ResearchPad - special-issue:-ethics-of-ectogenesis https://www.researchpad.co Default RSS Feed en-us © 2020 Newgen KnowledgeWorks <![CDATA[The ‘tyranny of reproduction’: Could ectogenesis further women’s liberation?]]> https://www.researchpad.co/article/elastic_article_7001 This paper imagines what the liberatory possibilities of (full) ectogenesis are, insofar as it separates woman from female reproductive function. Even before use with human infants, ectogenesis productively disrupts the biological paradigm underlying current gender categories and divisions of labour. I begin by presenting a theory of women’s oppression drawn from the radical feminisms of the 1960s, which sees oppression as deeply rooted in biology. On this view, oppressive social meanings are overlaid upon biology and body, as artefacts of culture and history. I then argue that ectogenesis should be pursued to replace two modes of assisted gestation that can be seen as outgrowths of oppressive assumptions about women's function, ectogenesis should be pursued to replace two modes of assisted gestation. These are gestational surrogacy and uterine transplant, which arise partly from gendered, pronatalist, and geneticist norms. These practices are supported by assumptions about women’s identity and value. Pursuing technologies such as ectogenesis, which weaken the presumed link between biology and gender, is beneficial to (trans‐inclusionary radical) feminist aims, as part of a broad project of challenging dominant power relations resting on and maintaining gender categories. By allowing the conceptual separation of female reproductive function from ‘woman’, ectogenesis raises questions about how we determine who counts in this gender identity, and also how we value those who claim the identity ‘woman’. I conclude that ectogenesis has the potential to challenge traditional patriarchal family structures, and thence all other male‐dominated structures (of work, education, cultural production), allowing a reimagining of the family and society in more radical ways than we have yet achieved.

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<![CDATA[Artificial womb technology and clinical translation: Innovative treatment or medical research?]]> https://www.researchpad.co/article/elastic_article_6858 In 2017 and 2019, two research teams claimed ‘proof of principle’ for artificial womb technology (AWT). AWT has long been a subject of speculation in bioethical literature, with broad consensus that it is a welcome development. Despite this, little attention is afforded to more immediate ethical problems in the development of AWT, particularly as an alternative to neonatal intensive care. To start this conversation, I consider whether experimental AWT is innovative treatment or medical research. The research–treatment distinction, pervasive in regulation worldwide, is intended to isolate research activities and subject them to a greater degree of oversight. I argue that there is a tendency in the literature to conceptualize AWT for partial ectogenesis as innovative treatment. However, there are sufficiently serious ethical concerns with experimental AWT that mean that it must not be first used on humans on the basis that it is a ‘beneficial treatment’. First, I outline the prospects for translation of AWT animal studies into treatment for human preterms. Second, I challenge the conceptualizations of experimental AWT as innovative treatment. It must be considered medical research to reflect the investigatory nature of the process and guarantee sufficient protections for subjects. Identifying that AWT is research is crucial in formulating further ethico‐legal questions regarding the experimental use of AWT. Third, I demonstrate that clinical trials will be a necessary part of the clinical translation of AWT because of requirements laid out by regulators. I consider the justification for clinical trials and highlight some of the crucial ethical questions about the conditions under which they should proceed.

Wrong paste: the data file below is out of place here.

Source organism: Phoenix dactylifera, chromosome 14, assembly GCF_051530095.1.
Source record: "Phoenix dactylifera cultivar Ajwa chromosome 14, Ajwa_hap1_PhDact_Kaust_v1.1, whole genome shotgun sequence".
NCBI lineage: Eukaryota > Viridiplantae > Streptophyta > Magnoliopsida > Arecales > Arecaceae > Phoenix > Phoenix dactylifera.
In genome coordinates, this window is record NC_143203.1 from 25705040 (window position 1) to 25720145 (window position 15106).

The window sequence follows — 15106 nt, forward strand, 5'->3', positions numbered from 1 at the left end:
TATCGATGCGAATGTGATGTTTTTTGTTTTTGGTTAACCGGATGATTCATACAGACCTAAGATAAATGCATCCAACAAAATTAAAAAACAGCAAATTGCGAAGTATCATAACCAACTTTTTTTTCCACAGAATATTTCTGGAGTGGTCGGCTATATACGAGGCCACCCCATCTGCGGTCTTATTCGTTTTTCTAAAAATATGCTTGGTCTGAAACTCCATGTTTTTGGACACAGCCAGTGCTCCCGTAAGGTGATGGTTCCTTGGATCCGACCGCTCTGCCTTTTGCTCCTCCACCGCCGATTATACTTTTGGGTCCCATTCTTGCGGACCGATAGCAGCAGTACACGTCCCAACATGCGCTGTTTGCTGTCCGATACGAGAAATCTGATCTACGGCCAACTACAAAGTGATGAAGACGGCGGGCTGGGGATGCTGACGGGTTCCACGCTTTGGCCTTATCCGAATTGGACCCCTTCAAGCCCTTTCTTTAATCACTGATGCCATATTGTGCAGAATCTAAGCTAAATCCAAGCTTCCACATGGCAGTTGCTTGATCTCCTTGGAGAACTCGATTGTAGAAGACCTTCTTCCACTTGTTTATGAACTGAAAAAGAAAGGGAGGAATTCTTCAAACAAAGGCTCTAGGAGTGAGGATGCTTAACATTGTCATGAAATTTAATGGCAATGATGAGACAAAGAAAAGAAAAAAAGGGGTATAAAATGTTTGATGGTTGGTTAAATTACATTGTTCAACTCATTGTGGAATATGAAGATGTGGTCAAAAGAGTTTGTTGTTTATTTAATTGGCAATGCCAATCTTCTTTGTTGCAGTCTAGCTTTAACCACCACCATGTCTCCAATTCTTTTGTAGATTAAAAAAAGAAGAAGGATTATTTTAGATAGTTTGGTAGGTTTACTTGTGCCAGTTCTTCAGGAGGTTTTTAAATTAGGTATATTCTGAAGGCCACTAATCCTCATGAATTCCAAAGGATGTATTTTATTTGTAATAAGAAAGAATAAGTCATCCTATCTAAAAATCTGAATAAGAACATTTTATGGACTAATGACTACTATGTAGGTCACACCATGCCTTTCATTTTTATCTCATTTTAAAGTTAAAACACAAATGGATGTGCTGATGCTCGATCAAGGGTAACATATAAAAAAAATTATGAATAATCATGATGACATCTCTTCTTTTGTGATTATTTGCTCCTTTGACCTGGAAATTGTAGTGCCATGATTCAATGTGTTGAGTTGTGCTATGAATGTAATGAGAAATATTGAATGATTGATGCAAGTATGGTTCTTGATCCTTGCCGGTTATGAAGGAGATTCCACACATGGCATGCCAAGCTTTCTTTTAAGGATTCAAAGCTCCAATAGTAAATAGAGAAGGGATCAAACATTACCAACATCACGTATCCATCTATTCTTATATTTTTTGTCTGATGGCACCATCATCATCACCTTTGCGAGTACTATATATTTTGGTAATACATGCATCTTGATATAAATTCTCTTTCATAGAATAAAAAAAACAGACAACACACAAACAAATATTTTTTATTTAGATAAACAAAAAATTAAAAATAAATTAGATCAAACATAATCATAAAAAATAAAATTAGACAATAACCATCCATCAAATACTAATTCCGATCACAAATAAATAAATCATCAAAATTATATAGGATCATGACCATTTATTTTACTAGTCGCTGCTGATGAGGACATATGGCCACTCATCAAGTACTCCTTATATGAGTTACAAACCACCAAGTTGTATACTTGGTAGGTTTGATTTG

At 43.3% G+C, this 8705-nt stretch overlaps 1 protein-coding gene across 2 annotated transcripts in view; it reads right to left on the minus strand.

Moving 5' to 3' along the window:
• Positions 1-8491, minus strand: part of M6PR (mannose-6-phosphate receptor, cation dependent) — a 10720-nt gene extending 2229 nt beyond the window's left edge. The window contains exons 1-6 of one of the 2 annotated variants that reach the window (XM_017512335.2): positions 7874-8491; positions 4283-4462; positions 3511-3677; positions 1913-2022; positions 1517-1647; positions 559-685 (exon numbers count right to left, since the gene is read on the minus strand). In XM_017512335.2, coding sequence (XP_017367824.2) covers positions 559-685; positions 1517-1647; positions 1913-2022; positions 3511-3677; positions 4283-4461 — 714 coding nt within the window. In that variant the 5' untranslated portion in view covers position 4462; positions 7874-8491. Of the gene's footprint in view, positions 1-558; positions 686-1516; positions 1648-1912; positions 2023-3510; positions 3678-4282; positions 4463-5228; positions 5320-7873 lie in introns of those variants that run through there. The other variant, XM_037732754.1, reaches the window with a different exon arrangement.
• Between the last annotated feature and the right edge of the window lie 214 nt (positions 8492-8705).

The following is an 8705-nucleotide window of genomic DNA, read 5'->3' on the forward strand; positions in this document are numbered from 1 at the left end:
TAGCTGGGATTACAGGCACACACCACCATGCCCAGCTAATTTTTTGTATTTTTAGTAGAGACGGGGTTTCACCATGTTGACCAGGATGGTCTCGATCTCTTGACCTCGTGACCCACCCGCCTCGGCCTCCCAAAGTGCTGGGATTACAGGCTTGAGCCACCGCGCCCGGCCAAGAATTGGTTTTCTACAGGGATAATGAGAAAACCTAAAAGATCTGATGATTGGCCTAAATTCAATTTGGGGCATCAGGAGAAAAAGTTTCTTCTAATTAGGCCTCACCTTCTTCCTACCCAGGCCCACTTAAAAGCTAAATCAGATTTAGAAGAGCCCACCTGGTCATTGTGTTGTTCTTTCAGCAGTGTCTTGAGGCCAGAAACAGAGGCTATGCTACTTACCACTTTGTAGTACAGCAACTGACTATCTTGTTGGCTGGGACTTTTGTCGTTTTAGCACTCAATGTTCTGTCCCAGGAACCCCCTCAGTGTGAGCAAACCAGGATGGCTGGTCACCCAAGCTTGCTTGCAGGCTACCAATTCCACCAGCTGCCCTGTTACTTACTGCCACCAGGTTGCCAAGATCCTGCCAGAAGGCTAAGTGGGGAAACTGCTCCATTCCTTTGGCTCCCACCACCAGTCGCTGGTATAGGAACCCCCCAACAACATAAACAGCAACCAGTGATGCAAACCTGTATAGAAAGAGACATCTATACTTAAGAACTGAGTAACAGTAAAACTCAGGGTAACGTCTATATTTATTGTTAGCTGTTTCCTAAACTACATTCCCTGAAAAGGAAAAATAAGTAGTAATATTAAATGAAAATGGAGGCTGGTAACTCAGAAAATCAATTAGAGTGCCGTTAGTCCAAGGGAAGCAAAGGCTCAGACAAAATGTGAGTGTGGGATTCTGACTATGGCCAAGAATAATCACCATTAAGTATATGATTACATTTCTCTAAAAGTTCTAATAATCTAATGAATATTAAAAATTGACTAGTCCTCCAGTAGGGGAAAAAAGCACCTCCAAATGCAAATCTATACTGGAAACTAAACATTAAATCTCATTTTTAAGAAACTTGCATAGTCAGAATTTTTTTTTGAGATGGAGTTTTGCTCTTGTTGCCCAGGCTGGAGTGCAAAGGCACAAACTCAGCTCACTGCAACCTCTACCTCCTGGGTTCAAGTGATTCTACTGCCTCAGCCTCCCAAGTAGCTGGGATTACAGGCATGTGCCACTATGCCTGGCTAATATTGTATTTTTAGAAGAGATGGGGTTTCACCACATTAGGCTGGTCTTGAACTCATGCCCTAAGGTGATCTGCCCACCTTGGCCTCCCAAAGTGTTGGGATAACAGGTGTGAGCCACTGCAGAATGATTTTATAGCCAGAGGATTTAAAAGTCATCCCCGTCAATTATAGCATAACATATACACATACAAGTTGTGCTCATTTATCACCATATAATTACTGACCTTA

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<![CDATA[Ectogestation ethics: The implications of artificially extending gestation for viability, newborn resuscitation and abortion]]> https://www.researchpad.co/article/elastic_article_6842 Recent animal research suggests that it may soon be possible to support the human fetus in an artificial uterine environment for part of a pregnancy. A technique of extending gestation in this way (“ectogestation”) could be offered to parents of extremely premature infants (EPIs) to improve outcomes for their child. The use of artificial uteruses for ectogestation could generate ethical questions because of the technology’s potential impact on the point of “viability”—loosely defined as the stage of pregnancy beyond which the fetus may survive external to the womb. Several medical decisions during the perinatal period are based on the gestation at which infants are considered viable, for example decisions about newborn resuscitation and abortion, and ectogestation has the potential to impact on these. Despite these possible implications, there is little existing evidence or analysis of how this technology would affect medical practice. In this paper, we combine empirical data with ethical analysis. We report a survey of 91 practicing Australian obstetricians and neonatologists; we aimed to assess their conceptual understanding of “viability,” and what ethical consequences they envisage arising from improved survival of EPIs. We also assess what the ethical implications of extending gestation should be for newborn and obstetric care. We analyze the concept of viability and argue that while ectogestation might have implications for the permissibility of neonatal life‐prolonging treatment at extremely early gestation, it should not necessarily have implications for abortion policy. We compare our ethical findings with the results of the survey.